Erwin Chemerinsky: Will Partisanship Shape the Healthcare Ruling?
Erwin Chemerinsky is dean of the UC Irvine School of Law.
Not surprisingly, the Supreme Court on Monday agreed to decide the constitutionality of the individual mandate in the Affordable Care Act, the healthcare reform package passed in 2010. Under current constitutional law, this should be an easy case to predict — the law is clearly constitutional. But what complicates the decision and makes the result unpredictable is whether the justices will see the issue in terms of precedent or through the partisanship that has so dominated the public debate and most of the court decisions so far.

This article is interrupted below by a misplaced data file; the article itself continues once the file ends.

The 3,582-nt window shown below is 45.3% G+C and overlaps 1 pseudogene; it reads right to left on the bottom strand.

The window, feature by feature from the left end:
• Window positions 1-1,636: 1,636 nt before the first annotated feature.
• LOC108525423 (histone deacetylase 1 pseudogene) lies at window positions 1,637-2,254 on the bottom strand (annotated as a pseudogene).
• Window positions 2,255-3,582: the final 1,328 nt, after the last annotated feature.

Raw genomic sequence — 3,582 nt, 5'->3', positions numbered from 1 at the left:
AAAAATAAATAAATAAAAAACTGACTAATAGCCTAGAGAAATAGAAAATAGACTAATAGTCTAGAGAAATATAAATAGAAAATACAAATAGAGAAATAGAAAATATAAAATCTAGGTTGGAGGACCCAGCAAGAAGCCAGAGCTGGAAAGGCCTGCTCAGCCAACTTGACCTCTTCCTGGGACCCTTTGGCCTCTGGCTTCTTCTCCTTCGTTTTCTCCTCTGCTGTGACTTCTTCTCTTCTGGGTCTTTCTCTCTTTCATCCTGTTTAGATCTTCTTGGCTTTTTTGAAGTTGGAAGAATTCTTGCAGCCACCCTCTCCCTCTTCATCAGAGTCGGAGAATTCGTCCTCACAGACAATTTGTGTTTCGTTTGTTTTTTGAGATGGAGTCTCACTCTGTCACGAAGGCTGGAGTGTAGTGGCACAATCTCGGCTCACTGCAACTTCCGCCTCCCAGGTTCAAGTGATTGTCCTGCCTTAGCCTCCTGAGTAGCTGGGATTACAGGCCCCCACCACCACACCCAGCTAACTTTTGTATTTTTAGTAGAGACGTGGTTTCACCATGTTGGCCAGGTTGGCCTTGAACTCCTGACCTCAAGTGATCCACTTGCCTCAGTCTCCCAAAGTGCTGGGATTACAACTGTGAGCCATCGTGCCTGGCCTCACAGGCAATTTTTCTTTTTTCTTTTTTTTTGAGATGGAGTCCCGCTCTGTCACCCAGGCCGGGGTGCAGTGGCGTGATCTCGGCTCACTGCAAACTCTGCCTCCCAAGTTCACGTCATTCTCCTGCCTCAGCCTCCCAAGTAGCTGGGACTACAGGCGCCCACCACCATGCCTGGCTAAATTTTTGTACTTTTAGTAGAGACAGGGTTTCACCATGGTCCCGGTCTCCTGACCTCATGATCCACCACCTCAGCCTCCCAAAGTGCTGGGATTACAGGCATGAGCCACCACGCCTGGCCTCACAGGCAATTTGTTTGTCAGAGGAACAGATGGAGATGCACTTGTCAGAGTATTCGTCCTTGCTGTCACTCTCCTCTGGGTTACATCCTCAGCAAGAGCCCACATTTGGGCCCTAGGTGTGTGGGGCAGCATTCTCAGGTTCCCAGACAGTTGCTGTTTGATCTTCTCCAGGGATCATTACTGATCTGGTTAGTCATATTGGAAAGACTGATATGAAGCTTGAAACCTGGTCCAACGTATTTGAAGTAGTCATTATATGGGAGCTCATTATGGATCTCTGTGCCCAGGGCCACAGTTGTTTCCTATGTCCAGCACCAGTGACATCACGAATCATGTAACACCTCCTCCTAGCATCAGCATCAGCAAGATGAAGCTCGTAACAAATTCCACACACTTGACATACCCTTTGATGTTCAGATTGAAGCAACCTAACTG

The primary issue before the Supreme Court is whether Congress' power to regulate commerce among the states gives it the authority to require that individuals either purchase health insurance or pay a penalty. The Supreme Court has repeatedly held that under the commerce clause, Congress may regulate economic activity that, taken cumulatively across the country, has a substantial effect on interstate commerce.
Thus, under current law, there are two questions: First, is Congress regulating economic activity? Second, if so, looked at in the aggregate, is there a substantial effect on interstate commerce?...
comments powered by Disqus
- Harvard's Steven Shapin Wins History of Science Award
- Middle East Studies Association Fights a Rising Tide of Critics
- Juan Cole says the postwar Middle East governments were modeled on the Soviet Union, though not communist (interview)
- Ted Widmer picks the 5 best presidential books worth reading
- AHA backs California's LGBT History law